Waiting lists are growing
A children’s charity has warned of a 50% upsurge in the number of children and young people requiring foster care.
As part of Fostering Focus Fortnight, which began on 9 January and runs to 22 January, Barnardo’s Scotland has revealed that there are now nearly 700 children and young people who are on waiting lists for foster care – up from 461 in just a year.
Martin Crewe, director of Barnardo’s Scotland, said: “At Barnardo’s Scotland, we are committed to keeping the promise to care-experienced young people and to ensure every child in Scotland grows up safe, loved and respected. In situations where children and young people require to be looked after away from their own families and homes, either for a short period until their family life improves, or at other times on a long-term basis, our aim is to provide these children with caring, loving and stable foster families.
“That is why, during Barnardo’s Fostering Focus Fortnight, we are calling on people to consider joining Barnardo’s Scotland as a foster carer. We have more than 80 years of experience of successfully placing children and young people with families, and there are many benefits of being a carer with us.
“For example, you will be supported with a thorough child and carer matching process, as well as out-of-hours advice and a support line service provided by our social work team. There are regular support groups and family social events, held to enable carers to meet our team and other local carers, along with a high level of professional training and development, relevant to each specific placement.”
Peter and Elizabeth Smith have been fostering with Barnardo’s Scotland for 17 years. During that time, they have looked after more than 30 children – and have enjoyed every minute. They have urged others to consider becoming a foster carer given the huge benefits it can bring for not only the children and young people, but for the carers themselves.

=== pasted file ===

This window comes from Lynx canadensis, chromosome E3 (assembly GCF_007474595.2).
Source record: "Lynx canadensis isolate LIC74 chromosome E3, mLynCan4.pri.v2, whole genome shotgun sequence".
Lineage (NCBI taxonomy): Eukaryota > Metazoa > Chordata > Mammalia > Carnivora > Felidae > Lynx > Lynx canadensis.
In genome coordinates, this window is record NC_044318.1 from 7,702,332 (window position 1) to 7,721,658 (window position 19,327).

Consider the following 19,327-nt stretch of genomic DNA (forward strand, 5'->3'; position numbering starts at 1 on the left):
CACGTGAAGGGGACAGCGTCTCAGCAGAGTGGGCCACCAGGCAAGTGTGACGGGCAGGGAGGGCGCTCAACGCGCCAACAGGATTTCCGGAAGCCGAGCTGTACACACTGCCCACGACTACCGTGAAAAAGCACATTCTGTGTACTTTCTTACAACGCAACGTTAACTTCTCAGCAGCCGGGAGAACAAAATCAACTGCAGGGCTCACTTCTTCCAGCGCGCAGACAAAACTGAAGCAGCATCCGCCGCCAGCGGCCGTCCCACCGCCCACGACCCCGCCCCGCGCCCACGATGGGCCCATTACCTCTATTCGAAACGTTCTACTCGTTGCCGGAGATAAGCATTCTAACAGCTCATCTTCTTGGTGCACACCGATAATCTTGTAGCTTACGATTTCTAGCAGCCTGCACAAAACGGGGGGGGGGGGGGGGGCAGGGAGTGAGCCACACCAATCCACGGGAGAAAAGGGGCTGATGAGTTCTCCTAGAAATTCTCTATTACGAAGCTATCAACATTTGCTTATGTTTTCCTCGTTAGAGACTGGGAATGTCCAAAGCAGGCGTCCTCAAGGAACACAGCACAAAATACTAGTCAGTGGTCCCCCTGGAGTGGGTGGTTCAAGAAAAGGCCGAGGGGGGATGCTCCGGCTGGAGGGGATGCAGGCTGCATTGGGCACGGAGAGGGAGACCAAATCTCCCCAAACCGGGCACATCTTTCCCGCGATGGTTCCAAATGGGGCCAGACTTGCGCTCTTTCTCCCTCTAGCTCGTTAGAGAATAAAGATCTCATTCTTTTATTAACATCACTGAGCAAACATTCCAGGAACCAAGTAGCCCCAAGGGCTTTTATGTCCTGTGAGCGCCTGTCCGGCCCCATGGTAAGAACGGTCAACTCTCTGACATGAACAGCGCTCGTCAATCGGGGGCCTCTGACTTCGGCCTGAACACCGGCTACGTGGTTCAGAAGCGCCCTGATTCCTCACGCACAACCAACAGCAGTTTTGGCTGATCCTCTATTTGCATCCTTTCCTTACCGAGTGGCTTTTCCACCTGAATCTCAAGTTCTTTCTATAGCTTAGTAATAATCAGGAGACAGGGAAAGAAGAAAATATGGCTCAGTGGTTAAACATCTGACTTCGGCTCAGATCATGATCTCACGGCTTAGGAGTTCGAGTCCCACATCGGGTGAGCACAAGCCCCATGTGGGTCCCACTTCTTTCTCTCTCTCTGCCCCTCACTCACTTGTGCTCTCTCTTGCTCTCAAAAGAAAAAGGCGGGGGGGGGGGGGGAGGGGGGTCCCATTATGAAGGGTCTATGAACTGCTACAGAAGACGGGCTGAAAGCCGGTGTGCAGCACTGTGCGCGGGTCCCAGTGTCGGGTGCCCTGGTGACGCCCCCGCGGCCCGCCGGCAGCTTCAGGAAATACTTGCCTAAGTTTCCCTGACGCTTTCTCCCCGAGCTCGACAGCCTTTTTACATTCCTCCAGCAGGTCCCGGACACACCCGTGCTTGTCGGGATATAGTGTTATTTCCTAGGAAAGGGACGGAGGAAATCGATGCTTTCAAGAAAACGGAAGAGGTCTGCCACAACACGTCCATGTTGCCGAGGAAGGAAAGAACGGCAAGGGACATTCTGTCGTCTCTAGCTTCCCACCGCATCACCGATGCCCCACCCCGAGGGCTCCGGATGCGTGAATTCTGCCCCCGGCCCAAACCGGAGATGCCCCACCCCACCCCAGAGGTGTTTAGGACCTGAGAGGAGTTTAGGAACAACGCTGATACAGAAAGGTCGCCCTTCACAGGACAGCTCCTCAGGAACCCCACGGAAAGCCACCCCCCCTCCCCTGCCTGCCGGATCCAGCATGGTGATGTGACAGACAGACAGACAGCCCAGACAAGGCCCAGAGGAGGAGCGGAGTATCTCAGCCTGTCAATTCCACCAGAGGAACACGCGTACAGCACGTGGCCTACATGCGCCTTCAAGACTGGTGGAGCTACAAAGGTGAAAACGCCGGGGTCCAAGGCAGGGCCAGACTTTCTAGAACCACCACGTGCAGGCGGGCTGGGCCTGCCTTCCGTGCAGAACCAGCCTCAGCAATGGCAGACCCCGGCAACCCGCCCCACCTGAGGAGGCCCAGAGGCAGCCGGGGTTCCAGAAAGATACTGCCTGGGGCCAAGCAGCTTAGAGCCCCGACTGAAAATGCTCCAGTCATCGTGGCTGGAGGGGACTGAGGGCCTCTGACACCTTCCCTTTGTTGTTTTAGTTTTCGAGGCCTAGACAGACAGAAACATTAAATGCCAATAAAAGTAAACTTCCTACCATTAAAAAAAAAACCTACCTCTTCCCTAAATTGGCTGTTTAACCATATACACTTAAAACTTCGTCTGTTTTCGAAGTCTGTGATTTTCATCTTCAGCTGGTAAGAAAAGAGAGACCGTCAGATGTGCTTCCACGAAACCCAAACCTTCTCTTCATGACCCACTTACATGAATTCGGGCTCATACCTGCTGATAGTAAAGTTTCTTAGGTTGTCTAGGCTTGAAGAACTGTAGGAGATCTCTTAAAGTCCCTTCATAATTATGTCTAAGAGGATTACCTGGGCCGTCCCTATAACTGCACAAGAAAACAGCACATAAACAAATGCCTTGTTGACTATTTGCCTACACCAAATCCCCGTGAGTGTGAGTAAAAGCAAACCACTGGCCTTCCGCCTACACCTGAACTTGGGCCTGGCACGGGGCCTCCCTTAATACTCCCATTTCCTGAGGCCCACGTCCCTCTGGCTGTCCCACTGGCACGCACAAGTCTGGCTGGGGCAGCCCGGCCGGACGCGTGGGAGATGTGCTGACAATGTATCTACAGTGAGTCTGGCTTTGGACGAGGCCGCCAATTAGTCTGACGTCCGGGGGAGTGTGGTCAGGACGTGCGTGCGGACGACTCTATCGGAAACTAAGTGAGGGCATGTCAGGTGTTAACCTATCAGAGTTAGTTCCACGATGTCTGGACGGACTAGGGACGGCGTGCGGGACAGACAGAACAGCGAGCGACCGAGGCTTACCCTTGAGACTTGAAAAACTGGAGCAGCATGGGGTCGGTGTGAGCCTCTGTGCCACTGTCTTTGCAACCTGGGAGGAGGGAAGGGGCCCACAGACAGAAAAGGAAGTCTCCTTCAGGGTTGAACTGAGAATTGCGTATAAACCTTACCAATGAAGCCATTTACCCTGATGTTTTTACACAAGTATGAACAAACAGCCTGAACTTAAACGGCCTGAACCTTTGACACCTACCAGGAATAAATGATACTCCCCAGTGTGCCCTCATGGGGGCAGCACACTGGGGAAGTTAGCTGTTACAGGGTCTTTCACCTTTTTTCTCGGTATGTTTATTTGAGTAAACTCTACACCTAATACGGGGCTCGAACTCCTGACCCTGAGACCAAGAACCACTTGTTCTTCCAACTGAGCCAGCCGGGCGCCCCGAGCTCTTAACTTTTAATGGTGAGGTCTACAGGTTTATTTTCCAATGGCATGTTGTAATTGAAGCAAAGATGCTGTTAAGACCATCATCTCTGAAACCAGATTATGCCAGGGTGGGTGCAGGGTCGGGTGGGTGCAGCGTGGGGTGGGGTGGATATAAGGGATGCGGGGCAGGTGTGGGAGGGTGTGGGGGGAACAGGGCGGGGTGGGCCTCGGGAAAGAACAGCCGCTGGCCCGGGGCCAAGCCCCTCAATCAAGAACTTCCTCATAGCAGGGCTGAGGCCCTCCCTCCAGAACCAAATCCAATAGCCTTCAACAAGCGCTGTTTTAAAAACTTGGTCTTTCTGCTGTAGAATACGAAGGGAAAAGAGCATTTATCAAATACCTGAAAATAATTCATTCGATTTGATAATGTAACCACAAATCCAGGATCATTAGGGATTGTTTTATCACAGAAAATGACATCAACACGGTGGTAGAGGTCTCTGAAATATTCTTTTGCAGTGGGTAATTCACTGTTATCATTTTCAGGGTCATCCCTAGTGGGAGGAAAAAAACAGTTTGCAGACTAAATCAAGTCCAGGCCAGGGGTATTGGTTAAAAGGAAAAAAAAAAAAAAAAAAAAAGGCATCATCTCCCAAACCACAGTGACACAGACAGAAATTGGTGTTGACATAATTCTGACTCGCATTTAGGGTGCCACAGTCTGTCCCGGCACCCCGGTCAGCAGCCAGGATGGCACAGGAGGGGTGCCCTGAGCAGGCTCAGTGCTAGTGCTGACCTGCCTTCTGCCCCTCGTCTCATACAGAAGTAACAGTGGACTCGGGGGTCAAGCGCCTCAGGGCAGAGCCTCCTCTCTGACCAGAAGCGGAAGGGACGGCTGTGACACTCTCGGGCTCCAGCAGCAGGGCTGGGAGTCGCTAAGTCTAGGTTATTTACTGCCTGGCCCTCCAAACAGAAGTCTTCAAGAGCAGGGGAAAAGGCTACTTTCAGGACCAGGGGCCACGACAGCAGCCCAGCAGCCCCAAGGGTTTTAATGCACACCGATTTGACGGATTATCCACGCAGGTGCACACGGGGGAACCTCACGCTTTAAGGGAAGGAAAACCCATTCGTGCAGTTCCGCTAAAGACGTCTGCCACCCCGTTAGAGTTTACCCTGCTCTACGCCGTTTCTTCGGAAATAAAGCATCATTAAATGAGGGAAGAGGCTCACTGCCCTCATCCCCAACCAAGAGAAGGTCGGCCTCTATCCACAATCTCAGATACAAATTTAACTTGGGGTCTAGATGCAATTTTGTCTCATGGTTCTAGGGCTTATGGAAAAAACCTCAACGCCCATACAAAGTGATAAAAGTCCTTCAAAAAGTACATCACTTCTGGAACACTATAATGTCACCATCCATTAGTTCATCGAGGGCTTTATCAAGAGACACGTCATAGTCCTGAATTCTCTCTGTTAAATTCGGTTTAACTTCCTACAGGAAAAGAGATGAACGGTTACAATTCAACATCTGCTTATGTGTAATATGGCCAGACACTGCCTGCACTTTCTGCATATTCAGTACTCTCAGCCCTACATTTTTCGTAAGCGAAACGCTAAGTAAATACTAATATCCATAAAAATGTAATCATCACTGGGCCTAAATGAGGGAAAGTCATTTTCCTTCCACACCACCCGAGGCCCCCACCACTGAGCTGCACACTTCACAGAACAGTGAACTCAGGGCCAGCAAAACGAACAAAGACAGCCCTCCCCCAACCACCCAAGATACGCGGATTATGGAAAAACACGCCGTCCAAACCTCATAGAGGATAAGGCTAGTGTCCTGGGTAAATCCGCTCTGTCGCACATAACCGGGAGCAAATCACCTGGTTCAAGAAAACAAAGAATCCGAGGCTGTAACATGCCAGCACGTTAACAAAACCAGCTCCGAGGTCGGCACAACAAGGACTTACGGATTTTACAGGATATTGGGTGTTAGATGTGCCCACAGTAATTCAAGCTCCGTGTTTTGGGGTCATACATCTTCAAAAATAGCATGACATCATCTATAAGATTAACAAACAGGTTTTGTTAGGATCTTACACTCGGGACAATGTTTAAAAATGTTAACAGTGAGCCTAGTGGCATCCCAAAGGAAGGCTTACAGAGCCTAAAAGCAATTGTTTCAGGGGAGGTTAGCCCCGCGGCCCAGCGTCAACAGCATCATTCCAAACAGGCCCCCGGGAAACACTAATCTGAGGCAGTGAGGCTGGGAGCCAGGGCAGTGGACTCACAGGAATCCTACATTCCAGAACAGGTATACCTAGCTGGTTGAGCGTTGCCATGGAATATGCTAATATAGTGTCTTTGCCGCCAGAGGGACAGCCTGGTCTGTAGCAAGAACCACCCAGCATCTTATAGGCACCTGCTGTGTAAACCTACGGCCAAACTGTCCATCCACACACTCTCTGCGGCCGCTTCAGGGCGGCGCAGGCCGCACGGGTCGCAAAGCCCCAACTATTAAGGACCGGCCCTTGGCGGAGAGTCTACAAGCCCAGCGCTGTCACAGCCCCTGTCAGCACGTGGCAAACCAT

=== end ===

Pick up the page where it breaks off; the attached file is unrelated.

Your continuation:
The couple, who live in South Lanarkshire, said: “We chose Barnardo’s Scotland for one reason only and that’s because it was an opportunity to bring about some healing in a child’s life and a restoration of hope for the child. It is a full therapeutic type of work and that’s what attracted us to it.
“The work of being a foster carer is very challenging, but it’s amazing once you start seeing young people’s lives getting on a solid foundation and them becoming functioning human beings and having a good life. And that’s what we would describe fostering as… the opportunity not just to help, but to get involved in somebody’s life and to change it for the better.
“When you’re a foster carer, you are part of a team. You are not doing it alone and you’re not in it with just your own experience; you’re doing it with a whole team behind you that’s giving you that back-up. That’s what Barnardo’s is – it’s a team. That makes a massive difference.”
Barnardo’s Scotland works to support all children, regardless of their circumstances, gender, race, disability or behaviour, with the purpose of transforming their lives for the better. The charity has a reputation for providing excellent support to its carers and, accordingly, few of its foster placements break down.
All foster carers receive a daily allowance which is designed to cover the cost of caring for a fostered child. This is intended to cover food, clothes, toys, pocket money, gifts, personal items, transport and all other expenses incurred when looking after a child and/or young person, including household costs.
Crewe added: “When considering fostering, you will want to know that the organisation that you apply to is trustworthy and reliable, and that the values and ethos of the charity places children at its heart, whilst at the same time valuing the commitment and hard work of its carers. Barnardo’s Scotland’s reputation is second to none, and so you can be confident that if you decide to become a carer with us that you will be part of a nationally respected organisation.”